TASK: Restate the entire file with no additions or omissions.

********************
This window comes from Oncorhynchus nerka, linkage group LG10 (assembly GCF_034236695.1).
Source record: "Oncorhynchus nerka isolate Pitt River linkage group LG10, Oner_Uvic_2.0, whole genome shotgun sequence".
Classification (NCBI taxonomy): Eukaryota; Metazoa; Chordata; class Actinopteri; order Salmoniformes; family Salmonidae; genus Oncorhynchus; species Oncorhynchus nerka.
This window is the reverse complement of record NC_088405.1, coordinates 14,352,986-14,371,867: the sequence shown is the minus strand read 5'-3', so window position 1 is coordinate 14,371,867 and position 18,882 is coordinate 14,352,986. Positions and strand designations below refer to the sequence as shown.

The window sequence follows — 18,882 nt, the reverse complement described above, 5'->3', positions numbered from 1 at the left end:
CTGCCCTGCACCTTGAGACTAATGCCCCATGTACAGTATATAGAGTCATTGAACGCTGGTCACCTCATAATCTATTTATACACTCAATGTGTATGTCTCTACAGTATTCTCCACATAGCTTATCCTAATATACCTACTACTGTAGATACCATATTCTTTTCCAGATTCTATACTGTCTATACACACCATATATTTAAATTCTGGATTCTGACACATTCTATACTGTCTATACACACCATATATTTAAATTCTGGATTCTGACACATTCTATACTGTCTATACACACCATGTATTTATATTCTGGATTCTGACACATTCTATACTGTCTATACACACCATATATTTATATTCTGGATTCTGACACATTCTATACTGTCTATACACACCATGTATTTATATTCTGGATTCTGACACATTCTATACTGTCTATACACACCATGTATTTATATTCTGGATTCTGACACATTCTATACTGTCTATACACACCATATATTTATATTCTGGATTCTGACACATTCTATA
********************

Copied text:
This window comes from Oncorhynchus nerka, linkage group LG10 (assembly GCF_034236695.1).
Source record: "Oncorhynchus nerka isolate Pitt River linkage group LG10, Oner_Uvic_2.0, whole genome shotgun sequence".
Classification (NCBI taxonomy): Eukaryota; Metazoa; Chordata; class Actinopteri; order Salmoniformes; family Salmonidae; genus Oncorhynchus; species Oncorhynchus nerka.
This window is the reverse complement of record NC_088405.1, coordinates 14,352,986-14,371,867: the sequence shown is the minus strand read 5'-3', so window position 1 is coordinate 14,371,867 and position 18,882 is coordinate 14,352,986. Positions and strand designations below refer to the sequence as shown.

The window sequence follows — 18,882 nt, the reverse complement described above, 5'->3', positions numbered from 1 at the left end:
CTGCCCTGCACCTTGAGACTAATGCCCCATGTACAGTATATAGAGTCATTGAACGCTGGTCACCTCATAATCTATTTATACACTCAATGTGTATGTCTCTACAGTATTCTCCACATAGCTTATCCTAATATACCTACTACTGTAGATACCATATTCTTTTCCAGATTCTATACTGTCTATACACACCATATATTTAAATTCTGGATTCTGACACATTCTATACTGTCTATACACACCATATATTTAAATTCTGGATTCTGACACATTCTATACTGTCTATACACACCATGTATTTATATTCTGGATTCTGACACATTCTATACTGTCTATACACACCATATATTTATATTCTGGATTCTGACACATTCTATACTGTCTATACACACCATGTATTTATATTCTGGATTCTGACACATTCTATACTGTCTATACACACCATGTATTTATATTCTGGATTCTGACACATTCTATACTGTCTATACACACCATATATTTATATTCTGGATTCTGACACATTCTATA